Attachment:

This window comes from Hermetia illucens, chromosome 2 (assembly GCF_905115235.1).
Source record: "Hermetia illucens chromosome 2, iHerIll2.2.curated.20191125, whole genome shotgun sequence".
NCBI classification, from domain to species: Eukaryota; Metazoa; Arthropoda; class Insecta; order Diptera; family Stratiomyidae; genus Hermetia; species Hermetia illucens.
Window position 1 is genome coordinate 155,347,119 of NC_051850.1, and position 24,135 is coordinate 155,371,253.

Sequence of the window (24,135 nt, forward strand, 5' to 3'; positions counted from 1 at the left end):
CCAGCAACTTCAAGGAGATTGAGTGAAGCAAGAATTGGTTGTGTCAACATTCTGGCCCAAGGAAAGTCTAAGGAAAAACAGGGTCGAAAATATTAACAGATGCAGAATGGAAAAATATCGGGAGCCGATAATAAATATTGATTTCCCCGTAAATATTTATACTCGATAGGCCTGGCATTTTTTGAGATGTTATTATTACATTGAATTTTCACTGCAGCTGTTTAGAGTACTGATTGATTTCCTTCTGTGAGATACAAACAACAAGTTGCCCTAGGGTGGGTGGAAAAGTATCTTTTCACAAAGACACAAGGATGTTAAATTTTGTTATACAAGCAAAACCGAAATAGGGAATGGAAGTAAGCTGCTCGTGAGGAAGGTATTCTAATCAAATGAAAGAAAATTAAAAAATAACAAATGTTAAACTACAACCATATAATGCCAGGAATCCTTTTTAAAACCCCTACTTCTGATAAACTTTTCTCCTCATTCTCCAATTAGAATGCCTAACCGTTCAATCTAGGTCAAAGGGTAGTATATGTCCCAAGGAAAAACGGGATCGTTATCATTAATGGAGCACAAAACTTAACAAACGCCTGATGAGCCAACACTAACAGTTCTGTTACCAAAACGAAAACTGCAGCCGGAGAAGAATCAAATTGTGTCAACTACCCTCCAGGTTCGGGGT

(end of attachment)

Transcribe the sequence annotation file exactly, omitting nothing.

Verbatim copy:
This window comes from Hermetia illucens, chromosome 2 (assembly GCF_905115235.1).
Source record: "Hermetia illucens chromosome 2, iHerIll2.2.curated.20191125, whole genome shotgun sequence".
NCBI classification, from domain to species: Eukaryota; Metazoa; Arthropoda; class Insecta; order Diptera; family Stratiomyidae; genus Hermetia; species Hermetia illucens.
Window position 1 is genome coordinate 155,347,119 of NC_051850.1, and position 24,135 is coordinate 155,371,253.

Sequence of the window (24,135 nt, forward strand, 5' to 3'; positions counted from 1 at the left end):
CCAGCAACTTCAAGGAGATTGAGTGAAGCAAGAATTGGTTGTGTCAACATTCTGGCCCAAGGAAAGTCTAAGGAAAAACAGGGTCGAAAATATTAACAGATGCAGAATGGAAAAATATCGGGAGCCGATAATAAATATTGATTTCCCCGTAAATATTTATACTCGATAGGCCTGGCATTTTTTGAGATGTTATTATTACATTGAATTTTCACTGCAGCTGTTTAGAGTACTGATTGATTTCCTTCTGTGAGATACAAACAACAAGTTGCCCTAGGGTGGGTGGAAAAGTATCTTTTCACAAAGACACAAGGATGTTAAATTTTGTTATACAAGCAAAACCGAAATAGGGAATGGAAGTAAGCTGCTCGTGAGGAAGGTATTCTAATCAAATGAAAGAAAATTAAAAAATAACAAATGTTAAACTACAACCATATAATGCCAGGAATCCTTTTTAAAACCCCTACTTCTGATAAACTTTTCTCCTCATTCTCCAATTAGAATGCCTAACCGTTCAATCTAGGTCAAAGGGTAGTATATGTCCCAAGGAAAAACGGGATCGTTATCATTAATGGAGCACAAAACTTAACAAACGCCTGATGAGCCAACACTAACAGTTCTGTTACCAAAACGAAAACTGCAGCCGGAGAAGAATCAAATTGTGTCAACTACCCTCCAGGTTCGGGGT